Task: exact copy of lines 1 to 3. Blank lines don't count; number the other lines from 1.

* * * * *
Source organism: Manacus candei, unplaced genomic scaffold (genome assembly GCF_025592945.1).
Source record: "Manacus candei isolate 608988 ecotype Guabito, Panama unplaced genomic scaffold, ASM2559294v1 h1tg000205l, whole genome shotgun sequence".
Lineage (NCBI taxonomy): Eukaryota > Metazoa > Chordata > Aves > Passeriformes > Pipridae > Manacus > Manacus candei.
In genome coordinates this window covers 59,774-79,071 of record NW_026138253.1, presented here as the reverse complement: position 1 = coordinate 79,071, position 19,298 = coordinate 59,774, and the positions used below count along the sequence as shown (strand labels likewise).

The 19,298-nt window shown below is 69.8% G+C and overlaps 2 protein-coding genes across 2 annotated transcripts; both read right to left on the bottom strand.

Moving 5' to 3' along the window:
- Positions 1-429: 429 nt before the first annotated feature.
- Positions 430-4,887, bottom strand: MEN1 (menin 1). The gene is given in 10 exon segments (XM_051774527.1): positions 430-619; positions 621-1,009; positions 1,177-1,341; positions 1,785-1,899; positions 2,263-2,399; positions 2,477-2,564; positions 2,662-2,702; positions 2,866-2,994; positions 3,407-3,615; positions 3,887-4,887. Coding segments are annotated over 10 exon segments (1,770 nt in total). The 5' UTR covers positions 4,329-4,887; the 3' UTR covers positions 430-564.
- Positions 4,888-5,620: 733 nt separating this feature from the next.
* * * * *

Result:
Source organism: Manacus candei, unplaced genomic scaffold (genome assembly GCF_025592945.1).
Source record: "Manacus candei isolate 608988 ecotype Guabito, Panama unplaced genomic scaffold, ASM2559294v1 h1tg000205l, whole genome shotgun sequence".
Lineage (NCBI taxonomy): Eukaryota > Metazoa > Chordata > Aves > Passeriformes > Pipridae > Manacus > Manacus candei.